TitleIncubation Period of HIV-1 in Perinatally Infected Children. New York City Perinatal HIV Transmission Collaborative Study Group
AuthorsPliner V., Weedon J., Thomas P. A., Steketee R. W., Abrams E. J., Lambert G., Greenberg B., Bamji M., Thea D. M., Matheson P. B.
PublicationAIDS. 1998 Jun; 12(7):759-66.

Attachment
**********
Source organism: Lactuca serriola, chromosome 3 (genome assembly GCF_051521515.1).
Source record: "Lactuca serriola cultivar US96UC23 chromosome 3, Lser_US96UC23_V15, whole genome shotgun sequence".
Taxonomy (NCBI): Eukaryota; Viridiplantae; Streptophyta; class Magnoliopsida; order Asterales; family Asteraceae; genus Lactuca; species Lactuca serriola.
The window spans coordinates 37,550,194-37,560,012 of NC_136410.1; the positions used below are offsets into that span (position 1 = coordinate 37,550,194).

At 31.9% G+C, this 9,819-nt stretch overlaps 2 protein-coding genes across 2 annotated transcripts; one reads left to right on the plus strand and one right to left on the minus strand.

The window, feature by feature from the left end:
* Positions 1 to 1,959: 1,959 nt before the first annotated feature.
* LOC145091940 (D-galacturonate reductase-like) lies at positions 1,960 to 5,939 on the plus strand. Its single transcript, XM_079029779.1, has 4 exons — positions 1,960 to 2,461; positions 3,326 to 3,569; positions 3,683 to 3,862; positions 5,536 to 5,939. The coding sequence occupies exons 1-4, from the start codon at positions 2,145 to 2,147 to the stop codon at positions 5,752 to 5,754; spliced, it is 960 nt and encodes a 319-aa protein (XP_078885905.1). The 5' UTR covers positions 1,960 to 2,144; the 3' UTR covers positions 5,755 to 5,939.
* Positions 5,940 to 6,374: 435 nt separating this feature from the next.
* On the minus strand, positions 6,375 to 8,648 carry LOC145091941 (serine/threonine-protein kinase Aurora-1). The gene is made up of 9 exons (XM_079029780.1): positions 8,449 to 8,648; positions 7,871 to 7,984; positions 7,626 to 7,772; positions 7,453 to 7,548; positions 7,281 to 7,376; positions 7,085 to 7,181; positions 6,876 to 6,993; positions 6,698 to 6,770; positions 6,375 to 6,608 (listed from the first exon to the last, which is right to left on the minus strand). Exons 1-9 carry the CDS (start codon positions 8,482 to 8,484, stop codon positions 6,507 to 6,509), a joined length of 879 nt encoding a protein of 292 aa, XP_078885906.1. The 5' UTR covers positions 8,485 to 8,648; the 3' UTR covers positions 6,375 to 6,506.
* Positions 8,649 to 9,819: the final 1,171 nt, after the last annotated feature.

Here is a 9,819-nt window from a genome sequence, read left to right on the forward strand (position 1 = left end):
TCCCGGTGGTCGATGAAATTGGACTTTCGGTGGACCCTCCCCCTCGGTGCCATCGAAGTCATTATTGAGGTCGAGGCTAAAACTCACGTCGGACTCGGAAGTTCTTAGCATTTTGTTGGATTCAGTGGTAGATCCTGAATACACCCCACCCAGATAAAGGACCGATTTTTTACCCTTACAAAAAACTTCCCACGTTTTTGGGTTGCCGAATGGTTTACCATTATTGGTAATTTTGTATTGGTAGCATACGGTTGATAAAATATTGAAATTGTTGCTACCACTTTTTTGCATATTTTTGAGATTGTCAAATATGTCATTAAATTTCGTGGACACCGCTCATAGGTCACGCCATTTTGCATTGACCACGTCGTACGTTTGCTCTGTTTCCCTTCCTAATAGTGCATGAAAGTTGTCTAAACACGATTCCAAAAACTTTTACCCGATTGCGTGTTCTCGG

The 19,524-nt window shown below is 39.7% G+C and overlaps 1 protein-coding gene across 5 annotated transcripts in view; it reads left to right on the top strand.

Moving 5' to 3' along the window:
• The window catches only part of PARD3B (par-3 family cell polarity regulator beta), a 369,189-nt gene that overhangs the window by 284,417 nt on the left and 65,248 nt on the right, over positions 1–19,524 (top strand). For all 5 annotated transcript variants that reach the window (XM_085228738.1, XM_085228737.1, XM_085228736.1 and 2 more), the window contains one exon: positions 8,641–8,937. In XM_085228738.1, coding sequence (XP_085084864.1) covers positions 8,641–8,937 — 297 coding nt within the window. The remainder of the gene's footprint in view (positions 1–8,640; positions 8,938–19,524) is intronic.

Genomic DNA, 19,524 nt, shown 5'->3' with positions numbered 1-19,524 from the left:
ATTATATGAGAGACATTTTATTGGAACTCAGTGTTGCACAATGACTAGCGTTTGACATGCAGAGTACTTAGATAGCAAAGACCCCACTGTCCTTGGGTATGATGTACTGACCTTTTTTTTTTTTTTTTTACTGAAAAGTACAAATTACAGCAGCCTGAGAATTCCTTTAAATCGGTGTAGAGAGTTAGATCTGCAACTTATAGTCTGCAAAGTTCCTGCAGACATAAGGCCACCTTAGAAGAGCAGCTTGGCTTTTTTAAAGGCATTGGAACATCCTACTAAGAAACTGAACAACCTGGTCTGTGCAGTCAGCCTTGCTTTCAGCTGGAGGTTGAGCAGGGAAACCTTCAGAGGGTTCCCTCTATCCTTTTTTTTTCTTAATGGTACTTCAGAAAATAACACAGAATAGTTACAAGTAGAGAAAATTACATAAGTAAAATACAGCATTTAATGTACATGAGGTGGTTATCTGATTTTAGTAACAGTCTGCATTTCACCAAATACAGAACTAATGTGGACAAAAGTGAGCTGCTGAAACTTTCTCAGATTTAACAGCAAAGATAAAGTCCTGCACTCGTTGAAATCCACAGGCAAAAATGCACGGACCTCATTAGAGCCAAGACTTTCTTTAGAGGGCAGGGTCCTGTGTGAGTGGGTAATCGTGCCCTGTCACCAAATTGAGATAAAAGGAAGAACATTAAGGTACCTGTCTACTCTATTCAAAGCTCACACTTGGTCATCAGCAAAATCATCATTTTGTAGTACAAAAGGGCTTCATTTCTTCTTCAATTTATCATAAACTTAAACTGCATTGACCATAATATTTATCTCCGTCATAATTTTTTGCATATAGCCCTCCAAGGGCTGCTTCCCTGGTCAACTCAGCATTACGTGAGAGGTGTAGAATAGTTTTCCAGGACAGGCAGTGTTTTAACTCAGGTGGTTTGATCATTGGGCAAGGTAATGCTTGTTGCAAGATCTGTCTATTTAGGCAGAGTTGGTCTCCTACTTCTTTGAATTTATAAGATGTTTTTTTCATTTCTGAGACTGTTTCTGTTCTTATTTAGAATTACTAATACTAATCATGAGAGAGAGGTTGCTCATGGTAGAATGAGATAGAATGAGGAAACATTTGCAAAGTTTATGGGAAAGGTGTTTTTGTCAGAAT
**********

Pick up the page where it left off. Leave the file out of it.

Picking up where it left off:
AbstractOBJECTIVES: To estimate the distribution of the incubation period of HIV-1 among perinatally infected children and to test the hypothesis that this distribution has been changing over time. DESIGN: An analysis of 190 perinatally HIV-1-infected children born between 1986 and 1997 in eight medical centers in New York City to women enrolled in a prospective cohort study. METHODS: Non-parametric Kaplan-Meier method and parametric survival analysis. RESULTS: Using the Kaplan-Meier method it was estimated that among perinatally HIV-1-infected children, 48% [95% confidence interval (CI), 41-56] developed AIDS by 3 years of age after which the rate was less than 3% per year. Using a parametric survival analysis for extrapolation, it was predicted that 33% (95% CI, 23-43) would remain AIDS-free at 13 years of age. Median age at onset of AIDS was estimated to be 4.1 years (95% CI, 1.9-6.4) by parametric survival analysis. The year of birth was significantly associated with AIDS-free survival, suggesting an increase in the time to AIDS over the years. This association remained significant (P=0.03) after adjustment for those maternal characteristics that have also changed over time: timing of enrollment (prepartum versus postpartum), zidovudine, alcohol, and hard drug (heroin, cocaine or methadone) use during pregnancy. CONCLUSIONS: Although a substantial proportion of perinatally HIV-1-infected children develop AIDS very early in life, a significant and increasing percentage of them are expected to survive into adolescence without developing AIDS. Further research is needed to determine the factors associated with the lengthening survival to AIDS.